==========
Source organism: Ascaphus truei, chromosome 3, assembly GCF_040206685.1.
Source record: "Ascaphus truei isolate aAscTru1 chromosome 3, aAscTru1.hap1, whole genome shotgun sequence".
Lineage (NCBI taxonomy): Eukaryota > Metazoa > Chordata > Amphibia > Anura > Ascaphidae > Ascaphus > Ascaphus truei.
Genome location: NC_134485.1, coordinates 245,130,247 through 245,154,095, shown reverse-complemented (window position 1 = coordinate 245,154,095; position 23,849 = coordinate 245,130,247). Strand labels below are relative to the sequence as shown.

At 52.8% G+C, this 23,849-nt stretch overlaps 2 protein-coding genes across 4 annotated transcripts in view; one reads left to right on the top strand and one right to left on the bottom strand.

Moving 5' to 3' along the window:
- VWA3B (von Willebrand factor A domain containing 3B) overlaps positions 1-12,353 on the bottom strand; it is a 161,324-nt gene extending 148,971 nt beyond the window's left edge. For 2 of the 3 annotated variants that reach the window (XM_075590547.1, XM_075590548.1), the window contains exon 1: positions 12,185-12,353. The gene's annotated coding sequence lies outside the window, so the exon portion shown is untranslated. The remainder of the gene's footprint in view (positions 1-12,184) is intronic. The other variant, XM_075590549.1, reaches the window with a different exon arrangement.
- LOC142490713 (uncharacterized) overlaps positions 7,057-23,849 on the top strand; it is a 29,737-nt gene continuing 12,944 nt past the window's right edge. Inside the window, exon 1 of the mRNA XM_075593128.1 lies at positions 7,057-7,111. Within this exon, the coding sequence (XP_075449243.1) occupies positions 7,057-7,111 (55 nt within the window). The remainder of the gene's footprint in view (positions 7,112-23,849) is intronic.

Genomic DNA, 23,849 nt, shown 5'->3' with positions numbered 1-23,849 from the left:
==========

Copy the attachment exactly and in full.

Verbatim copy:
Source organism: Ascaphus truei, chromosome 3, assembly GCF_040206685.1.
Source record: "Ascaphus truei isolate aAscTru1 chromosome 3, aAscTru1.hap1, whole genome shotgun sequence".
Lineage (NCBI taxonomy): Eukaryota > Metazoa > Chordata > Amphibia > Anura > Ascaphidae > Ascaphus > Ascaphus truei.
Genome location: NC_134485.1, coordinates 245,130,247 through 245,154,095, shown reverse-complemented (window position 1 = coordinate 245,154,095; position 23,849 = coordinate 245,130,247). Strand labels below are relative to the sequence as shown.

At 52.8% G+C, this 23,849-nt stretch overlaps 2 protein-coding genes across 4 annotated transcripts in view; one reads left to right on the top strand and one right to left on the bottom strand.

Moving 5' to 3' along the window:
- VWA3B (von Willebrand factor A domain containing 3B) overlaps positions 1-12,353 on the bottom strand; it is a 161,324-nt gene extending 148,971 nt beyond the window's left edge. For 2 of the 3 annotated variants that reach the window (XM_075590547.1, XM_075590548.1), the window contains exon 1: positions 12,185-12,353. The gene's annotated coding sequence lies outside the window, so the exon portion shown is untranslated. The remainder of the gene's footprint in view (positions 1-12,184) is intronic. The other variant, XM_075590549.1, reaches the window with a different exon arrangement.
- LOC142490713 (uncharacterized) overlaps positions 7,057-23,849 on the top strand; it is a 29,737-nt gene continuing 12,944 nt past the window's right edge. Inside the window, exon 1 of the mRNA XM_075593128.1 lies at positions 7,057-7,111. Within this exon, the coding sequence (XP_075449243.1) occupies positions 7,057-7,111 (55 nt within the window). The remainder of the gene's footprint in view (positions 7,112-23,849) is intronic.

Genomic DNA, 23,849 nt, shown 5'->3' with positions numbered 1-23,849 from the left: